Wouldn’t it be nice if more authors did that? Instead, here we are, forced to peddle our flesh on blogs like painted whores in a desperate play for some scrap of your attention, all because our damn publishers won’t push our … uh, never mind. Moving on.
6. “Always tell everyone what they want to hear.”
Good advice for dealing with your publisher.
7. “Accept free stuff. If people want to give it to me, why shouldn’t I take it?”
Good advice for dealing with your agent.
8. “Dress cute wherever you go, life is too short to blend in.”
That means you Dave White. The outfit you wore to the BooksNJ Festival (here) was, like, a total gagfest. A black T-shirt underneath a blue polo? It’s hard to give Jersey Guys a bad name in the fashion world – they may not have invented parachute pants, after all, but they are certainly among their last adherents – yet I believe you have managed to further cheapen their sartorial reputations.
9. “Dance with no self-consciousness. You only live once.”
Substitute “type” for “dance” and you have some of the best writing advice ever given.
10. “An heiress should never been too serious. Being too serious is very dull, and is a sign you have no imagination or personality. No one really wants to hang out with anyone too serious. An heiress is so confident – and why should she be? – that she should always be able to make fun of herself.”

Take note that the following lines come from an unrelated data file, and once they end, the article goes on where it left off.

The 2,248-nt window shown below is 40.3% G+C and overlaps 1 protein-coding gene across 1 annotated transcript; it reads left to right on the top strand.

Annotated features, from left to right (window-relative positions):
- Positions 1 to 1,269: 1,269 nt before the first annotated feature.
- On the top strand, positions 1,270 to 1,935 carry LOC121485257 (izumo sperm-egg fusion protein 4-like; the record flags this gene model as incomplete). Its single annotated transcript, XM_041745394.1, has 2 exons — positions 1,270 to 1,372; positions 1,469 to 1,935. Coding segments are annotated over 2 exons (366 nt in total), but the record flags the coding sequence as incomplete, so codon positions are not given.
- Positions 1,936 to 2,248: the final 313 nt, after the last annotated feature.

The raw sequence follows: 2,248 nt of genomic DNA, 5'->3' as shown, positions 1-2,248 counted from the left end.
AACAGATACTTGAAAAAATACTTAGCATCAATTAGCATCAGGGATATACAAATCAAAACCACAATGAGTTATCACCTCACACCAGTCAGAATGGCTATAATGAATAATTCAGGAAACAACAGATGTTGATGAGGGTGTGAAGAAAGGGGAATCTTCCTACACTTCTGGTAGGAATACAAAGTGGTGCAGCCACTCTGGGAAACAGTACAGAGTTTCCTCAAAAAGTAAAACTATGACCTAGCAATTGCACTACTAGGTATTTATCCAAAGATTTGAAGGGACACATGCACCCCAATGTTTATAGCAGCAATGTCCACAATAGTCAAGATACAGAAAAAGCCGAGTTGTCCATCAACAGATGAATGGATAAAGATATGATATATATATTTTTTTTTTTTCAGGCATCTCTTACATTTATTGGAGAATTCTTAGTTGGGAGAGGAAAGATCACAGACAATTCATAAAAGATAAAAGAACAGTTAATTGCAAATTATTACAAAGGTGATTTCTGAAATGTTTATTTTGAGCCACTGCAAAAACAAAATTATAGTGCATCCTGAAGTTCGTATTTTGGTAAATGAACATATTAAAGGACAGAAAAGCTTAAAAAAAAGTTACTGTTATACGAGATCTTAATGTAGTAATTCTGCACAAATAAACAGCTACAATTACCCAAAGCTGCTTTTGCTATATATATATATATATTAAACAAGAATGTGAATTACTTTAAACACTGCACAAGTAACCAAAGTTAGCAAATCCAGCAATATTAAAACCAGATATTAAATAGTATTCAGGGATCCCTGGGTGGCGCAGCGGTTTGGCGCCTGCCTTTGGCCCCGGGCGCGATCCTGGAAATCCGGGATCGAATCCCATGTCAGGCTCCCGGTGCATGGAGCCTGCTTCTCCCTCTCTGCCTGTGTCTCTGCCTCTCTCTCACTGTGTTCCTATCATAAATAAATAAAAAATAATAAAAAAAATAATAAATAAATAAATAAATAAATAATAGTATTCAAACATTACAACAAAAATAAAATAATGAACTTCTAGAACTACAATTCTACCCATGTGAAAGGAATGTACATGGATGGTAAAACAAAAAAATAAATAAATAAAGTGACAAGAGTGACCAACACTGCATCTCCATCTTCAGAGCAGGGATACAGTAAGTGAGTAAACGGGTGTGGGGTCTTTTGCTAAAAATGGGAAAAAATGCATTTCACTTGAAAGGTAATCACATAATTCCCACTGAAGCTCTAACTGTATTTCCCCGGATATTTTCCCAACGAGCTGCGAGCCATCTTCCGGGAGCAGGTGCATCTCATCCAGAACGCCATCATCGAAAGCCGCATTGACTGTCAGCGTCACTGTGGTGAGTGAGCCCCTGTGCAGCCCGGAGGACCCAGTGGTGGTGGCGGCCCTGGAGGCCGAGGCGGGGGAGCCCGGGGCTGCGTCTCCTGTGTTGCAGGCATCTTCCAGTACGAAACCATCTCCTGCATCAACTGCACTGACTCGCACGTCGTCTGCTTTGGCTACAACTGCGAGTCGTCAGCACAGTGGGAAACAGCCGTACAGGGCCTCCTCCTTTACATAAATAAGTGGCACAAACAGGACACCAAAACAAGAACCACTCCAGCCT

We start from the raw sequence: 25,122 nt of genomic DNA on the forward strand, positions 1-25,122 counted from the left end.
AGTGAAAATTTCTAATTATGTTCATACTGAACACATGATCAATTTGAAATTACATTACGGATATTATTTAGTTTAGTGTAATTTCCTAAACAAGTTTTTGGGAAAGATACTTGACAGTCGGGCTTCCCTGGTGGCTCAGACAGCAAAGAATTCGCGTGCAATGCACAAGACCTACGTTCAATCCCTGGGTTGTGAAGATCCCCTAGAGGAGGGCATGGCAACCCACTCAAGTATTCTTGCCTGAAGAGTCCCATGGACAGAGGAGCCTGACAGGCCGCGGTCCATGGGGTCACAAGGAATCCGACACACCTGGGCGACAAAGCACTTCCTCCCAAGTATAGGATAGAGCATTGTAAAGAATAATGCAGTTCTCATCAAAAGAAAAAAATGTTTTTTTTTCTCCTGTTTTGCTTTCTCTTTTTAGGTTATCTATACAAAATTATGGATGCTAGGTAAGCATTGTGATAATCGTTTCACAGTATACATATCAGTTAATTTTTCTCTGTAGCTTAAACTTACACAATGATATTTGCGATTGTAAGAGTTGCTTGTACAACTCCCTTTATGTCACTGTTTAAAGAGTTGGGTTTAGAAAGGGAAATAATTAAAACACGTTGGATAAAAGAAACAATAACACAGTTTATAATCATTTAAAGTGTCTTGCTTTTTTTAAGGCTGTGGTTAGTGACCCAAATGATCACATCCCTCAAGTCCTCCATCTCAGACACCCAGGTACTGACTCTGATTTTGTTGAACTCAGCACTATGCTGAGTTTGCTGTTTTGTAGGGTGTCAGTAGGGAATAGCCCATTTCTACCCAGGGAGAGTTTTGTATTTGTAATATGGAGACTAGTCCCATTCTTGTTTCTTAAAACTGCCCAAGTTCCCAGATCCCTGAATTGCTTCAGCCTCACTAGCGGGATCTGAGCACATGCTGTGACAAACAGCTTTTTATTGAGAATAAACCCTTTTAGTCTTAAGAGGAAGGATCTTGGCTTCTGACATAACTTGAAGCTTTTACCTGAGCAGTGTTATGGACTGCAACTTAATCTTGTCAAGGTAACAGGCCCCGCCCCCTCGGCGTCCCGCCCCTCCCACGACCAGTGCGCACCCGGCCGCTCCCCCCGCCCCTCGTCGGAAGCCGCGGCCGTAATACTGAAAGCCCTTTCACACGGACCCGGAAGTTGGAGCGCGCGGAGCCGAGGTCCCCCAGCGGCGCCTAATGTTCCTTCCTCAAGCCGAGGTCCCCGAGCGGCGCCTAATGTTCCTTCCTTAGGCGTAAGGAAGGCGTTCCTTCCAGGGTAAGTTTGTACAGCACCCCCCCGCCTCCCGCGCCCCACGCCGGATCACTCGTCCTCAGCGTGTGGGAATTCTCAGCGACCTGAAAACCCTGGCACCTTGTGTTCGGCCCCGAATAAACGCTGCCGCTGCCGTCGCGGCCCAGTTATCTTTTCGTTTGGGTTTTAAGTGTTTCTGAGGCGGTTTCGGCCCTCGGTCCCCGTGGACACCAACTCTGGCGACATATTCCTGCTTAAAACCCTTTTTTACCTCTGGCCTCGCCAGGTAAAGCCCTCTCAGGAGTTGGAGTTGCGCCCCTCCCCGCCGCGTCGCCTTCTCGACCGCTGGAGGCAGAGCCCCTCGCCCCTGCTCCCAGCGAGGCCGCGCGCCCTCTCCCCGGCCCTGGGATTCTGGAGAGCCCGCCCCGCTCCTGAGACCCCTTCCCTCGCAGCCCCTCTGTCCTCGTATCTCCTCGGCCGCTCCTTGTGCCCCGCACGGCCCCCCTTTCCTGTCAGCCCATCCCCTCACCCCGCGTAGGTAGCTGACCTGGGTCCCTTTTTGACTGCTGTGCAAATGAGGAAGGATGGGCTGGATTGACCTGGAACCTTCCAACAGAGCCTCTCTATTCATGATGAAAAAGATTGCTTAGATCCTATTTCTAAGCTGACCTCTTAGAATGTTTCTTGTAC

I find this mostly applies to lame guest blog posts.
For more Brad, visit his website, follow him on Twitter or became a fan of Brad Parks Books on Facebook.
Wednesday, December 2, 2009
Let It Ride John McFetridge. Minotaur, $24.99 (304p) ISBN 978-0-312-59948-5
Too many characters and points of view throw off the rhythm of this sprawling homage to caper-master Elmore Leonard from Canadian author McFetridge (Everybody Knows This Is Nowhere). Venard “Get” McGetty, a vet who served in Afghanistan, crosses the border from Detroit to Toronto looking to exchange guns for coke. As Get takes in the scope of the action of the Saints of Hell gang, he meets Sunitha Suraiya, a whore with big plans. Big Pete Zichello, a rival holdout targeted for elimination, tries to fight back, while Richard Tremblay, the head of the Saints of Hell who brought all the other gangs into line, tries to buy time for his last move. Meanwhile, Get and Sunitha hatch a daring plan to steal a jackpot of gold. Amid the busy plot, McFetridge does a good job depicting a crime-ridden Toronto (aka the Big Smoke) that resembles the wide-open Chicago of Prohibition days with corrupt cops, gang warfare, and flourishing prostitution. (Feb.)